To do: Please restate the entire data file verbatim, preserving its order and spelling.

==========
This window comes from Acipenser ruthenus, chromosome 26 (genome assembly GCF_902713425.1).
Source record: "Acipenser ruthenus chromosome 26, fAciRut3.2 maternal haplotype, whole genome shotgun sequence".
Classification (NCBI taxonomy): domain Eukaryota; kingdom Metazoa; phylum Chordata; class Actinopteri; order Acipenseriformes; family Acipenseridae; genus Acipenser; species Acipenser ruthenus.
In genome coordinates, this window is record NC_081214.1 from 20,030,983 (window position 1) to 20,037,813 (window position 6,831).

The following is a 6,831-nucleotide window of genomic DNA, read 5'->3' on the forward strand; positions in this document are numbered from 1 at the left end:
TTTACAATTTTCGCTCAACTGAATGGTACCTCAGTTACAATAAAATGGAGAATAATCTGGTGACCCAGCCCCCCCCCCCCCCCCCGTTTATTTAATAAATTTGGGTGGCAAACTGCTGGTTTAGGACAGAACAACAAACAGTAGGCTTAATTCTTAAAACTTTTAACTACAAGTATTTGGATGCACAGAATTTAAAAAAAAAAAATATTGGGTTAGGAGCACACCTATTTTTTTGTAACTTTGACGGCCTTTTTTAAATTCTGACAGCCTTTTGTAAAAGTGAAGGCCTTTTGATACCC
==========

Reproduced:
This window comes from Acipenser ruthenus, chromosome 26 (genome assembly GCF_902713425.1).
Source record: "Acipenser ruthenus chromosome 26, fAciRut3.2 maternal haplotype, whole genome shotgun sequence".
Classification (NCBI taxonomy): domain Eukaryota; kingdom Metazoa; phylum Chordata; class Actinopteri; order Acipenseriformes; family Acipenseridae; genus Acipenser; species Acipenser ruthenus.
In genome coordinates, this window is record NC_081214.1 from 20,030,983 (window position 1) to 20,037,813 (window position 6,831).

The following is a 6,831-nucleotide window of genomic DNA, read 5'->3' on the forward strand; positions in this document are numbered from 1 at the left end:
TTTACAATTTTCGCTCAACTGAATGGTACCTCAGTTACAATAAAATGGAGAATAATCTGGTGACCCAGCCCCCCCCCCCCCCCCCGTTTATTTAATAAATTTGGGTGGCAAACTGCTGGTTTAGGACAGAACAACAAACAGTAGGCTTAATTCTTAAAACTTTTAACTACAAGTATTTGGATGCACAGAATTTAAAAAAAAAAAATATTGGGTTAGGAGCACACCTATTTTTTTGTAACTTTGACGGCCTTTTTTAAATTCTGACAGCCTTTTGTAAAAGTGAAGGCCTTTTGATACCC